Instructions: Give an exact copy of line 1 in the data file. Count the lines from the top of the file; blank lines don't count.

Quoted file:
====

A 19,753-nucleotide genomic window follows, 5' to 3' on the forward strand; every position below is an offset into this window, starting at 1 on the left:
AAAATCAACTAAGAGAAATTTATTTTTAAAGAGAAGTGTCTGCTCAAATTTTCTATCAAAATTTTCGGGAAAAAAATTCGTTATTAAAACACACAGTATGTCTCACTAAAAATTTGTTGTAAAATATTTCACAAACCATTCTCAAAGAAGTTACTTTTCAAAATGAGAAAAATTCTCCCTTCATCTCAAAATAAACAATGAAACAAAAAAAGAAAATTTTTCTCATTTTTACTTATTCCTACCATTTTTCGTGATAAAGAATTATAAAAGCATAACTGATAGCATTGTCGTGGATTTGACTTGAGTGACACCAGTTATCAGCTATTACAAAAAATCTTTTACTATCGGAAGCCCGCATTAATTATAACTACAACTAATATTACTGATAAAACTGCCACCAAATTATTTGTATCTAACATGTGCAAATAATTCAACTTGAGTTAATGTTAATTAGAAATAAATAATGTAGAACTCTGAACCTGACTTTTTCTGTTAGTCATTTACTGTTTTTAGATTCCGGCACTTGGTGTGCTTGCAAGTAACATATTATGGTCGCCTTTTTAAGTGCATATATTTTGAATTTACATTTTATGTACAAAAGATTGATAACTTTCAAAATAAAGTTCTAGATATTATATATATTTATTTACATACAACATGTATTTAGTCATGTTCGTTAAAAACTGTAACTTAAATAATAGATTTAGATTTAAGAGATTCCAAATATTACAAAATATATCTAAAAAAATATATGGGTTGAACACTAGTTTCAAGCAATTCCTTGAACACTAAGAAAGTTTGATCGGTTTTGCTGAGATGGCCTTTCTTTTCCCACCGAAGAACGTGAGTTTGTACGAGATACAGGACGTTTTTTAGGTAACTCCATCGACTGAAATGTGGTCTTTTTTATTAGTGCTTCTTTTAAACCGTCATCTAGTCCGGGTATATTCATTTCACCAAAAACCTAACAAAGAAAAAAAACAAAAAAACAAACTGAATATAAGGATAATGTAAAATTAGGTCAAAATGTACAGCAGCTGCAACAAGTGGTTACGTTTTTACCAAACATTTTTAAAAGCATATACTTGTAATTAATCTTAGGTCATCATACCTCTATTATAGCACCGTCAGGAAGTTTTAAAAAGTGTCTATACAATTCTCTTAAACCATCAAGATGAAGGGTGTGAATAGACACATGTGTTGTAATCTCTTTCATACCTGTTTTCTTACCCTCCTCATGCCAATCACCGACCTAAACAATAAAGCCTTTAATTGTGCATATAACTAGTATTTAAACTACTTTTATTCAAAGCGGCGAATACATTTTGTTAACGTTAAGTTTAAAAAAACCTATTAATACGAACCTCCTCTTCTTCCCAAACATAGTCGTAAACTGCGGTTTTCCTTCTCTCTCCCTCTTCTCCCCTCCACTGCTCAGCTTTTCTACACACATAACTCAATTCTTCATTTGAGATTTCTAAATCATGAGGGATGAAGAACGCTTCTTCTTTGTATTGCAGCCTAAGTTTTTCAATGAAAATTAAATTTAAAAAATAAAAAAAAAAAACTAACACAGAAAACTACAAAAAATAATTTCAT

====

A 19,753-nucleotide genomic window follows, 5' to 3' on the forward strand; every position below is an offset into this window, starting at 1 on the left: